Recreational cannabis customers in the state can now legally buy up to an ounce of marijuana per sale.
The customers began lining up before dawn at Rise Paterson, a marijuana dispensary in New Jersey that was welcoming customers with free doughnuts and reggaeton blaring from loudspeakers.
As New Jersey kicked off legalized sales of recreational marijuana on Thursday, Rise, along with roughly a dozen other medical marijuana dispensaries across the state, opened its doors for its first customers, ages 21 and older.
“I’m just excited that everything is opening up legally,” said Daniel Garcia, 23, of Union City, N.J., who was first in line at 3:30 a.m.
After enjoying a front-row view to the dispensary’s ribbon-cutting, Mr. Garcia, who previously bought his marijuana from a dealer, stepped up to a customer kiosk in Rise’s gleaming new space and selected a brand called Animal Face and a potent strain called Banana Cream, which he then picked up from uniformed staff members.
“I’m very picky when it comes to my weed,” he said, “and sometimes I ask my guy, ‘Which one is good?’ and it’s not always accurate. I like coming to dispensaries because I know for sure that what they’re telling me is accurate.”
Rise Paterson is a 20-minute drive from New York City and the sales there were among the first such sales in the New York City region.
At least 18 states have legalized recreational marijuana, but New Jersey is one of the few on the East Coast to do so. New York legalized recreational marijuana in 2021 and is set to begin sales later this year.
Under New Jersey’s new laws, recreational cannabis customers can legally buy up to an ounce of marijuana per sale for smoking; or up to five grams of concentrates, resins or oils; or 10 packages of 100 milligrams of edible items.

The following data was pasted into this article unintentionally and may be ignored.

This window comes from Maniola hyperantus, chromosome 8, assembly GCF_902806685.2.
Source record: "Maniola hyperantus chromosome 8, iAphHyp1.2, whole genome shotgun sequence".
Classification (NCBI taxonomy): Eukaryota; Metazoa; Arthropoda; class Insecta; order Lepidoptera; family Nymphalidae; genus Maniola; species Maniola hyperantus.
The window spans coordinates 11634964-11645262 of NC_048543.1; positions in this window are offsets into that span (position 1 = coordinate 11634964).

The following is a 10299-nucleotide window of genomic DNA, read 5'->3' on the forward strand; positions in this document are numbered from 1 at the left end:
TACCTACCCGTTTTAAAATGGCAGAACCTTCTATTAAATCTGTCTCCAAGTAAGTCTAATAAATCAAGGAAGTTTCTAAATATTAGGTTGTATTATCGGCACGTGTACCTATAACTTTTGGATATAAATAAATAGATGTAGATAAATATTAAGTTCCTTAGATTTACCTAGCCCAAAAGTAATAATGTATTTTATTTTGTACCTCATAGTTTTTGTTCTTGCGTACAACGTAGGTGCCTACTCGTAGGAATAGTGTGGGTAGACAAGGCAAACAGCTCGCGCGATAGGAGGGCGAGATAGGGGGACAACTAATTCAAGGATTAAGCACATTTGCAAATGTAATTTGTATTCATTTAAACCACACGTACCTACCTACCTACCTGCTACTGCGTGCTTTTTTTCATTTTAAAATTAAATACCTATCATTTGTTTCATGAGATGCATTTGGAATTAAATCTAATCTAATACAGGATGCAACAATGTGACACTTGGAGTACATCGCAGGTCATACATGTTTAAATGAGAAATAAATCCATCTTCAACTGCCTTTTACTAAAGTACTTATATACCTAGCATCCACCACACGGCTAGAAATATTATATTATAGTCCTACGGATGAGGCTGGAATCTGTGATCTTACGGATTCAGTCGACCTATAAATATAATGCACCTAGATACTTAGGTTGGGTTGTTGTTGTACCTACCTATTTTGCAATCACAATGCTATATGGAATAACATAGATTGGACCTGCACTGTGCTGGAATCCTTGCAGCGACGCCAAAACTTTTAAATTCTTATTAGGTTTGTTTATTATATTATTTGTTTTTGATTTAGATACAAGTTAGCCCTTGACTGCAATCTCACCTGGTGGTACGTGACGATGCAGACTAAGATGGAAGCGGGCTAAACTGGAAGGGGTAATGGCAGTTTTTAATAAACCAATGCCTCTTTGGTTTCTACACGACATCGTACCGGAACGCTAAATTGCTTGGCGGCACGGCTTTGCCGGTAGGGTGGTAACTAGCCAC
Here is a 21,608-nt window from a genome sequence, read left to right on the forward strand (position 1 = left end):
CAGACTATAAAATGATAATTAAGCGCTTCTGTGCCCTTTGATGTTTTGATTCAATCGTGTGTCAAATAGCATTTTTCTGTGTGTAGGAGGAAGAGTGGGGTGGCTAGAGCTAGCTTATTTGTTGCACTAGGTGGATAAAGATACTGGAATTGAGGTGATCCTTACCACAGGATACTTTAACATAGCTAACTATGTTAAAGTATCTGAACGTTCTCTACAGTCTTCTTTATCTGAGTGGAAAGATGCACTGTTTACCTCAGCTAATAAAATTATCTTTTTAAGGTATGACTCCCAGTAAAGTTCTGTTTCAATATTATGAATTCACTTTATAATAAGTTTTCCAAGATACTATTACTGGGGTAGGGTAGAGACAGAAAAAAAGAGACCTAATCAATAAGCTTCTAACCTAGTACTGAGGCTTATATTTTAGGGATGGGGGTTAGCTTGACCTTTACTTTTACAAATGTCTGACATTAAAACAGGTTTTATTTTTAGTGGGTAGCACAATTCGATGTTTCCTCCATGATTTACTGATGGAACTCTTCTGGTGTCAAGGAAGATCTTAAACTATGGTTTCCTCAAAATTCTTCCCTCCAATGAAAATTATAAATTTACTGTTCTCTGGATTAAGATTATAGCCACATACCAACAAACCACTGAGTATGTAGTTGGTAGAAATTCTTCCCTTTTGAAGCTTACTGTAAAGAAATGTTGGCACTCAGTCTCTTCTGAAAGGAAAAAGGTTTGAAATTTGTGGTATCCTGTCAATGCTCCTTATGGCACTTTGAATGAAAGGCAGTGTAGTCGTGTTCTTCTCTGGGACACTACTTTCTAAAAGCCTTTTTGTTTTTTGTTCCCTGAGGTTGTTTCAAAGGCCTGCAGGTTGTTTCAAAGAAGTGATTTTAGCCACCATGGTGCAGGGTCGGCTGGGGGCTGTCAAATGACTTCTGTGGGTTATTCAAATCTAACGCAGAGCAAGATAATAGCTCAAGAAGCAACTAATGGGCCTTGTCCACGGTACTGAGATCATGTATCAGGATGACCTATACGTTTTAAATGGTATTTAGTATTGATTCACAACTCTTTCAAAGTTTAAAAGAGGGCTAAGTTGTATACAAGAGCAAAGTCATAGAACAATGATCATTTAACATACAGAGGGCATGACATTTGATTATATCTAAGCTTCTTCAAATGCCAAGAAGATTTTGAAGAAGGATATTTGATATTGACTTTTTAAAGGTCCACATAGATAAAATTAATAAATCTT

Jeff Brown, executive director of the Cannabis Regulatory Commission, which oversees licensing, growing, testing and sales of cannabis in New Jersey, cautioned buyers to expect long lines at first, and to “start low and go slow” with their purchases and consumption.
It is illegal under state law to possess more than six ounces at any time, and illegal to drive while high on marijuana. Also, because federal law still bans marijuana possession, buyers in New Jersey cannot legally transport it outside the state.
Some marijuana advocates were eager for sales to begin a day earlier, on April 20, an unofficial cannabis holiday.
But there were concerns that with only 13 fully approved locations to serve thousands of customers across the entire state, “selecting 4/20 for opening day would have presented unmanageable logistical challenges,” Toni-Anne Blake, a spokeswoman for the commission, said.
Instead, 4/21 was the culmination of a yearslong effort to legalize marijuana in the state.
In November 2020, state voters approved a referendum legalizing marijuana, and the State Legislature legalized it in 2021. That was followed by months of creating industry regulations and licensing applicants to open dispensaries.
The first approvals for recreational sales were issued to medical marijuana dispensaries, which have been permitted for years to sell to buyers with medical permission and are often owned by large cannabis corporations.
Scores of smaller cultivators and manufacturers have received state-issued conditional licenses in the past month, but have yet to set up shops and get approvals from local municipalities.
One early-rising customer on Thursday, Greg DeLucia, a media executive, said he used to buy his weed in sketchier settings.
“My dealer,” he said, “was a guy with four teeth named Bubbles.”
Now he was waiting outside the Rise dispensary in Bloomfield, N.J., across the street from a chiropractor and a hair salon.
It was a far cry from Bubbles the dealer. Greeters handed out pastries from a blue food truck in the parking lot run by Glazed & Confused, a dessert company. Cheerful dispensary workers wearing laminated company badges welcomed customers entering under a balloon archway while a steel drummer played pop hits.